Why the United States failed to join 40 other countries in the pledge to end coal

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The Biden administration arrived this month at international climate talks in Scotland with the intention of proving that the United States is once again ready to lead the fight against global warming.

But when more than 40 countries signed a pledge to phase out coal over the next few decades, the United States was clearly absent.

The White House’s reluctance to sign the pledge speaks volumes about Coal’s continued political influence in the face of declining fortunes.

Few countries have hammered coal as hard as the United States in the past decade. Stagnant demand for electricity, low natural gas prices and the steadily declining cost of renewables have fueled the shutdown of U.S. coal-fired power plants – overwhelming former President Trump’s efforts to revive the fortunes of the United States. industry.

Yet coal retains political power. The Biden administration’s decision not to sign the coal phase-out pledge comes as Democrats haggle over a budget bill in Congress that would affect billions of dollars in clean energy subsidies. Finalizing this deal requires securing the vote of Senator Joe Manchin, the coal-dependent Democrat from West Virginia who holds the deciding vote in the Senate.

“What you see in the United States in connection with this announcement is a quiet belief that the markets will do the dirty work, and politicians don’t need to get their hands dirty saying the quiet part to the high. voice, “said Justin Guay, who follows climate policy at the Sunrise Project, an international rights organization.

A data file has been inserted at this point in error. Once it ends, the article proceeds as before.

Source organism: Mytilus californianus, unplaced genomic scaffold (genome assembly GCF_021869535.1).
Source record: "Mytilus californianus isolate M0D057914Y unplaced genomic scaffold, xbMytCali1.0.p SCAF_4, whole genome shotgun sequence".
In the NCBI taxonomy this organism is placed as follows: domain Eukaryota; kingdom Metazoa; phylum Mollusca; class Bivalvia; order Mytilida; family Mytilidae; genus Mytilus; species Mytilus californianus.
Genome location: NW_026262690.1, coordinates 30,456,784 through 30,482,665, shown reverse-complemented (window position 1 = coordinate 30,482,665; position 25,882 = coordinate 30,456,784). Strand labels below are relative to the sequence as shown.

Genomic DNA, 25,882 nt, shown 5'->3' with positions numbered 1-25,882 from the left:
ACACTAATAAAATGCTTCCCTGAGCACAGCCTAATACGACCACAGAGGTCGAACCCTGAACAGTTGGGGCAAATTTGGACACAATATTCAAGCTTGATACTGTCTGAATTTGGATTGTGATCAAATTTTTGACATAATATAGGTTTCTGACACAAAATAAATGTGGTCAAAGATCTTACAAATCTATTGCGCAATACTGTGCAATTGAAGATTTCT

Coal production in the United States is on the rise in 2021, thanks to higher natural gas prices. Few analysts believe the rebound in the United States will last. The bigger question is how long America’s coal-fired power plants can hold up.

The United States remains the world’s third largest consumer of coal, even after a decade that saw the country shut down a quarter of its coal capacity. Another quarter is expected to end by 2030, according to figures from the US Energy Information Administration.

When the International Energy Agency paved the way for net zero emissions earlier this year, it concluded that the use of coal in rich countries like the United States is expected to end in the 2030s, followed by developing economies in the 2040s. This projection was echoed in the coal phase-out signed in Scotland last week.

Some analysts believe that the end of coal in the United States could come fairly quickly, even without government intervention. The economic case for continued investment in mining and supporting infrastructure, such as railways, becomes more difficult as the industry contracts, said James Stevenson, an analyst who tracks the industry at IHS Markit, a consulting firm.

In the meantime, no new coal-fired power plant is planned. IHS predicts that U.S. consumption of coal in power plants will reach 160 million tonnes in 2030, up from around 500 million tonnes last year.

“This structural transformation away from coal is happening regardless of political will,” said Leo Roberts, analyst at E3G, a climate think tank. “There’s also no coal pipeline in the United States, so just because the United States isn’t here doesn’t mean the United States isn’t going without coal as well. “

The reluctance of the United States to make a public commitment to phase out coal contrasts sharply with three Southeast Asian countries that have supported this commitment.

Indonesia, South Korea and Vietnam have all signed. In 2020, these three countries ranked seventh, eighth and ninth in global coal consumption, according to the BP Statistical Review of World Energy.